3 Key Indicators of Great Company Culture

ST Metal AM
ST Dentistry

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Additive manufacturing is not immune to the thread that binds a team or company together. A thread better known as ‘company culture.’ Each business has one, each one is different.

Since 1983, when Charles (Chuck) Hall created the first 3D printer, an industry has exploded in advanced and additive manufacturing. We can see today that 3D printing is revolutionizing significant sectors such as the automotive, aerospace, or medical industries. It is clear that we have come a long way from that first printer prototype. With this growth, came a myriad of new businesses and organisations that have taken the technology and transformed it, in a global effort to charge forward industry 4.0 technologies.

Start-ups emerging in the industry, whether first-time businesses or part of a more experienced portfolio, all have one thing in common to kick-start their growth in the market: defining a strong company culture. It’s an element that is vital to the continued success of a new business idea, especially when it comes to securing the right team to propel the organisation forward.

This caused us at Alexander Daniels Global to question: “What makes great Additive Manufacturing company culture?” We put our heads together and identified what we consider to be the ‘3 Key Indicators of Great Company Culture’ specific to Additive Manufacturing. Read on to learn more:

A strong combination of academia and industry

Coming in at number 1, we considered that businesses within 3D-Printing which have successfully grown, have demonstrated a strong combination of academia and industry. By this we mean the businesses favour both strong knowledge of additive manufacturing processes and business acumen. They value employees that demonstrate a high level of specialized education and/or experience within AM, but equally recognise those who are entrepreneurial and contribute to the business efforts.

For a company to excel within additive manufacturing, there must be a level of respect and appreciation for all disciplines that contribute to the growth of the company. When this is understood and implemented, you have the fine beginnings for a great additive manufacturing company culture.

Realism about the technology

With additive manufacturing and 3D printing being such an adolescent industry and technology, respectively, it is important for businesses within AM to recognise the limitations that creates. Being realistic about what the technologies, and therefore employees, are able to achieve can go a long way to creating a great company culture.

It isn’t reasonable to expect the next industrial and technological leap to come from your warehouse tomorrow. Maybe with time, sure, but as with most things it is important to walk before you run. As such, companies that celebrate the small successes, that set realistic targets and recognise innovation and the strengths of their employees, are much more likely to see greater satisfaction in the workplace. In turn, when you create a great work environment by understanding these principles, you will start to see an increased level of employee retention. With employees staying on for longer periods of time, you may even have the chance to nurture the next technological break-through.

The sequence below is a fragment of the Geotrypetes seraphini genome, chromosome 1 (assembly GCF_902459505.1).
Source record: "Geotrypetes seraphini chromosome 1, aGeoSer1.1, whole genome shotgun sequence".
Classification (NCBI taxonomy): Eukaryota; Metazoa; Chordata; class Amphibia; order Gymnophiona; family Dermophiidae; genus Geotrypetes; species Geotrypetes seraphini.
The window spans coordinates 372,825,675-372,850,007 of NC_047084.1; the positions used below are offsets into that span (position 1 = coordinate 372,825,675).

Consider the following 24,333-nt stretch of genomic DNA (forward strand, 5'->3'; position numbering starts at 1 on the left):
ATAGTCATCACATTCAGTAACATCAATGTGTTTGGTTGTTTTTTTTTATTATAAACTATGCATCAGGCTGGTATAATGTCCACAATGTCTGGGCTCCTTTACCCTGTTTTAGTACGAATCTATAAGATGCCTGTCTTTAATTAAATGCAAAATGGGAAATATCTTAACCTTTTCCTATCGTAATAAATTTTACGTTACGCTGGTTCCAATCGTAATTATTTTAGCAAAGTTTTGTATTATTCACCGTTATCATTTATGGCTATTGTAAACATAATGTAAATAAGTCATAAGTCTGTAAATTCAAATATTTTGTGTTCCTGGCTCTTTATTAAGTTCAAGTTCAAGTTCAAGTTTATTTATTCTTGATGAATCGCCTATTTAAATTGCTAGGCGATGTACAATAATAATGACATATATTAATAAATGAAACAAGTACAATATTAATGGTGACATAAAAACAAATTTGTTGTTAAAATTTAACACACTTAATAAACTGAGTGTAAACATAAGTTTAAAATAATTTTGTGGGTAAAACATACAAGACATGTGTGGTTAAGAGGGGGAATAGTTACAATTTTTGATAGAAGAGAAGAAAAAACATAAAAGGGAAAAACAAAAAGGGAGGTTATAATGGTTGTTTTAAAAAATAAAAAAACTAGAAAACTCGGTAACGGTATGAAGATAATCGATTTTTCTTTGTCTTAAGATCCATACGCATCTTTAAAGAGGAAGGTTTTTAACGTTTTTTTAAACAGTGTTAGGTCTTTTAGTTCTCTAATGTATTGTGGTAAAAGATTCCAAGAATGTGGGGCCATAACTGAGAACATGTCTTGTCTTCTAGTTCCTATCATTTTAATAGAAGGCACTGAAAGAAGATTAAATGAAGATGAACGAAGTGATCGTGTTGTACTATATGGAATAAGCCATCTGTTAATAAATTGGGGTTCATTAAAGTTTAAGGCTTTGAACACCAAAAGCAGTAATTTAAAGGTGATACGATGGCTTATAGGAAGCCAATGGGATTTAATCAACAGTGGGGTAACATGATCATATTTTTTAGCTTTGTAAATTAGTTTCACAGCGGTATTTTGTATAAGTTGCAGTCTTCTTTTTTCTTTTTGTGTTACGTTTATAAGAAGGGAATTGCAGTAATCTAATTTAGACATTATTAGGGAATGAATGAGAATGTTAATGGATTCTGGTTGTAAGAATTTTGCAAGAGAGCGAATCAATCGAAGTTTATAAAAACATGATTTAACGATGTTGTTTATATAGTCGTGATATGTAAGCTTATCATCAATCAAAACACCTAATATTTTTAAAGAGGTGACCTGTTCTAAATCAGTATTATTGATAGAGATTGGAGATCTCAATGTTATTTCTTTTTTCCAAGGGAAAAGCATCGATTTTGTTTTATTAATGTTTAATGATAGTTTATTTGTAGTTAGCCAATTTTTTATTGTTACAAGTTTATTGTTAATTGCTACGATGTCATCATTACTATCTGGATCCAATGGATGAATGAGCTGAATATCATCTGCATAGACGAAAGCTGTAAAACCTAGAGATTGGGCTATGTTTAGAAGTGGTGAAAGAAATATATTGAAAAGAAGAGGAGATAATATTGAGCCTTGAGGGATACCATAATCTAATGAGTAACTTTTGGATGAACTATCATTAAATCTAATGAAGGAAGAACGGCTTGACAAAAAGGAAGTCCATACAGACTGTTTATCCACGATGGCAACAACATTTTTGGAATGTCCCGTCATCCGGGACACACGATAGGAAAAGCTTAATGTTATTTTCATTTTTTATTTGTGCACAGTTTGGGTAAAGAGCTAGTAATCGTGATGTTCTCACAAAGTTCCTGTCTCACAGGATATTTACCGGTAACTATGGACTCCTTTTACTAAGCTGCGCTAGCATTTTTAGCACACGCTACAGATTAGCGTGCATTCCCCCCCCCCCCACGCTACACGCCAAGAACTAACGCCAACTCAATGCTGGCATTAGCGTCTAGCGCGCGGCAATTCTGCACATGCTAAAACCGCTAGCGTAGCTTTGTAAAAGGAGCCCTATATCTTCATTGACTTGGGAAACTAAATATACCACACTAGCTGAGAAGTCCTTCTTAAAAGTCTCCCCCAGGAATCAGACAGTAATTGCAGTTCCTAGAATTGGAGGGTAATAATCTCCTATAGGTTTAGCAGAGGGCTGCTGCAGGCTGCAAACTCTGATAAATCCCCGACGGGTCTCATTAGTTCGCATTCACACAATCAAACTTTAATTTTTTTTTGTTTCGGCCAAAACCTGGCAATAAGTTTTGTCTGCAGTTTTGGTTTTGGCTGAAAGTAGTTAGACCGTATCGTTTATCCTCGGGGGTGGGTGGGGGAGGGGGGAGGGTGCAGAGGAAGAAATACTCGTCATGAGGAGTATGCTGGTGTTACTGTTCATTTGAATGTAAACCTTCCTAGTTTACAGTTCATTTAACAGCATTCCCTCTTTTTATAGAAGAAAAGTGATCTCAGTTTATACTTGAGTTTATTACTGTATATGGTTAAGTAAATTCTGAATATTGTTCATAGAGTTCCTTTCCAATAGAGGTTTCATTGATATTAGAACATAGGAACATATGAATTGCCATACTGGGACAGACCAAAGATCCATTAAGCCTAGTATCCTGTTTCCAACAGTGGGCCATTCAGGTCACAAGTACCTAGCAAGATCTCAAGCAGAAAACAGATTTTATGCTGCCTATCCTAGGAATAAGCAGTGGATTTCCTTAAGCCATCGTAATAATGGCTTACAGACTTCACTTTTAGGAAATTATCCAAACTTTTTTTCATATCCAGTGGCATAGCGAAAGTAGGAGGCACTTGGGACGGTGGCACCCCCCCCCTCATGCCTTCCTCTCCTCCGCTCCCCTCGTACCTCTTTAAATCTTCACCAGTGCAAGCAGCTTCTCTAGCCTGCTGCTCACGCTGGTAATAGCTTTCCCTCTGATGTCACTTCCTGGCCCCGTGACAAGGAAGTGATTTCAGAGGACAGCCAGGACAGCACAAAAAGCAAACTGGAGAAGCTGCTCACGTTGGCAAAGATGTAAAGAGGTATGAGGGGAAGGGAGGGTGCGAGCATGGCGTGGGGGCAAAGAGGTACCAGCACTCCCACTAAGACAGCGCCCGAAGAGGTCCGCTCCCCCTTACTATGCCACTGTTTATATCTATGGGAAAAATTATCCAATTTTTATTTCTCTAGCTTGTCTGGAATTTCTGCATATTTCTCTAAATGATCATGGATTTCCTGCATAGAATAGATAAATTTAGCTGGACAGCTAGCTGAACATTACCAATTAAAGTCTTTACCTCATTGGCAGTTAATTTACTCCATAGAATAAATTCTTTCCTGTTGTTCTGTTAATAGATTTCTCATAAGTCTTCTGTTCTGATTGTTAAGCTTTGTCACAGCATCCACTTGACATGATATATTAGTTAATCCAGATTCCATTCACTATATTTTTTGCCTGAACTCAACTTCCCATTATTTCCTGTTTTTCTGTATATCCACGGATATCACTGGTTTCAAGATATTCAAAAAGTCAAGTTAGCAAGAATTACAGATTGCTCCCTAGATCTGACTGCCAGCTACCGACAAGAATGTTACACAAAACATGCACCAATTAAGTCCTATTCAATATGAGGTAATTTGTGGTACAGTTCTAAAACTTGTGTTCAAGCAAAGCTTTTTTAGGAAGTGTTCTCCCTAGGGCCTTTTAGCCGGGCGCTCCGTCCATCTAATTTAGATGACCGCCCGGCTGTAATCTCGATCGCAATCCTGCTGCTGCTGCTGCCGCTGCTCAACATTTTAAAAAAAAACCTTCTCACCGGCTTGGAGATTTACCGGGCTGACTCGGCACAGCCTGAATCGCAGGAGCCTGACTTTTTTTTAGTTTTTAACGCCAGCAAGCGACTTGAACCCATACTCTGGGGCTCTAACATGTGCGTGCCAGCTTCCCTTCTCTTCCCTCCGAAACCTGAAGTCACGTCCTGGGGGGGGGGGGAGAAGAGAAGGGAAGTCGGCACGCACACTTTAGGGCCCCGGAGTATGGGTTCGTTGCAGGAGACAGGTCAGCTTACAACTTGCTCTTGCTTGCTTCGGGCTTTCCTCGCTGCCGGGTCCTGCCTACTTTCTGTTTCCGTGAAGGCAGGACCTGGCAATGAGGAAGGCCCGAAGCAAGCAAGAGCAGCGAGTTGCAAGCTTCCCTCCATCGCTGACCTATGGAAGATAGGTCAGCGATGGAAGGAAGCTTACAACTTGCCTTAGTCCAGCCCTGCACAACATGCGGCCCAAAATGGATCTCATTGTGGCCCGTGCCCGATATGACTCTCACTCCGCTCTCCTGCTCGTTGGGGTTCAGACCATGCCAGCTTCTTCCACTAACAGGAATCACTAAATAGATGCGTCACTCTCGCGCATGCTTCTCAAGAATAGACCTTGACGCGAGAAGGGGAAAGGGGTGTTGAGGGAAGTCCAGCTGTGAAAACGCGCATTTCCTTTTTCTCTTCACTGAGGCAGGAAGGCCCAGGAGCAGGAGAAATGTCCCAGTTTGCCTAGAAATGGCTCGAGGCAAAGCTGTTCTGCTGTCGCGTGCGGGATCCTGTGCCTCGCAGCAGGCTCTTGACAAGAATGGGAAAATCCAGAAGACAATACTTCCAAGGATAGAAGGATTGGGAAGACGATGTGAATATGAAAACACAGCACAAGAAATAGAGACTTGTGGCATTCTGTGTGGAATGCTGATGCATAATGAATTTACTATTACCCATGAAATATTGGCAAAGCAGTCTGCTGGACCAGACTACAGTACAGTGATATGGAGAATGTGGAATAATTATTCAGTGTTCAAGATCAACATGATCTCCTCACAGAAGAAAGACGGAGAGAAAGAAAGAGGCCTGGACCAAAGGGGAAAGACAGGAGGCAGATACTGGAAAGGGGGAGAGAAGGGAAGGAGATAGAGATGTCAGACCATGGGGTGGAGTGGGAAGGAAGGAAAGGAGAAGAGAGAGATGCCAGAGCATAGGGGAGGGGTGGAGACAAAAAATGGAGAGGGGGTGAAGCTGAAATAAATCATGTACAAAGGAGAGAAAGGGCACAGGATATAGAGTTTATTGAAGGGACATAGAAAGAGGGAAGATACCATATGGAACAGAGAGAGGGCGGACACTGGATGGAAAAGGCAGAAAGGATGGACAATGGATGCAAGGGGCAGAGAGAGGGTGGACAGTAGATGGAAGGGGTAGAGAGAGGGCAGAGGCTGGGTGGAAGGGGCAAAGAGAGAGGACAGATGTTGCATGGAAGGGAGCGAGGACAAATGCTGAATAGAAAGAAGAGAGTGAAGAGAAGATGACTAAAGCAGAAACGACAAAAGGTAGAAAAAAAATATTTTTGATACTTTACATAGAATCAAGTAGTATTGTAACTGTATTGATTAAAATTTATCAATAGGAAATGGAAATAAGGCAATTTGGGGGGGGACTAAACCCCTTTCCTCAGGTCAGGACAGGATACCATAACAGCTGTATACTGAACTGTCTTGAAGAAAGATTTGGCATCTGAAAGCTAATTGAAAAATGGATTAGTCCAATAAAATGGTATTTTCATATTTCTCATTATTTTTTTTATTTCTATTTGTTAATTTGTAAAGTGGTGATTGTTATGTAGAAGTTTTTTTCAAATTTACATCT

An adaptable approach leading to innovation

For our final key indicator, we want to present a real-life example of a company that was adaptable and therefore able to pursue an innovative, albeit obscure, project that led to recognition and revenue (two very important R’s). We’re talking about HP teaming up with Cobra Golf and Parmatech to launch the first 3D printed golf putters using HP’s metal jet technology. HP has been better known for their contribution to R&D since the launch of their 3D Printing and Digital Manufacturing Centre of Excellence in 2019. However, this didn’t stop them from being adaptable with their technologies to pursue a collaboration with Cobra Golf.

HP recognised the benefits of making this business and manufacturing decision, that strayed slightly from their usual work. They took a creative leap and gained new ground on the capabilities of 3D printing. Their adaptable approach led to innovation.

It is always admirable that a company believes in the work they do, but it should not be a trait of a business to allow it to stunt development and advancement.

To Conclude

In summary, at Alexander Daniels Global we speak to candidates daily that have entered the industry, who are led by a passion, drive, or conviction about the technology and/or its potential. We believe that for companies within the additive manufacturing value chain to really see the full potential of their employees, they need to focus on creating a work environment with our 3 key indicators somewhere in its core. Great company culture in additive manufacturing is fostered when employees are recognised, held accountable and given the scope to creatively problem solve. Most likely they joined your business because they love what you do and how you do it. Let’s aim to keep it that way.

If you wish to discuss any of the details within this article, don’t hesitate to get in touch.

Sophie Pontoppidan
Digital Marketing Executive


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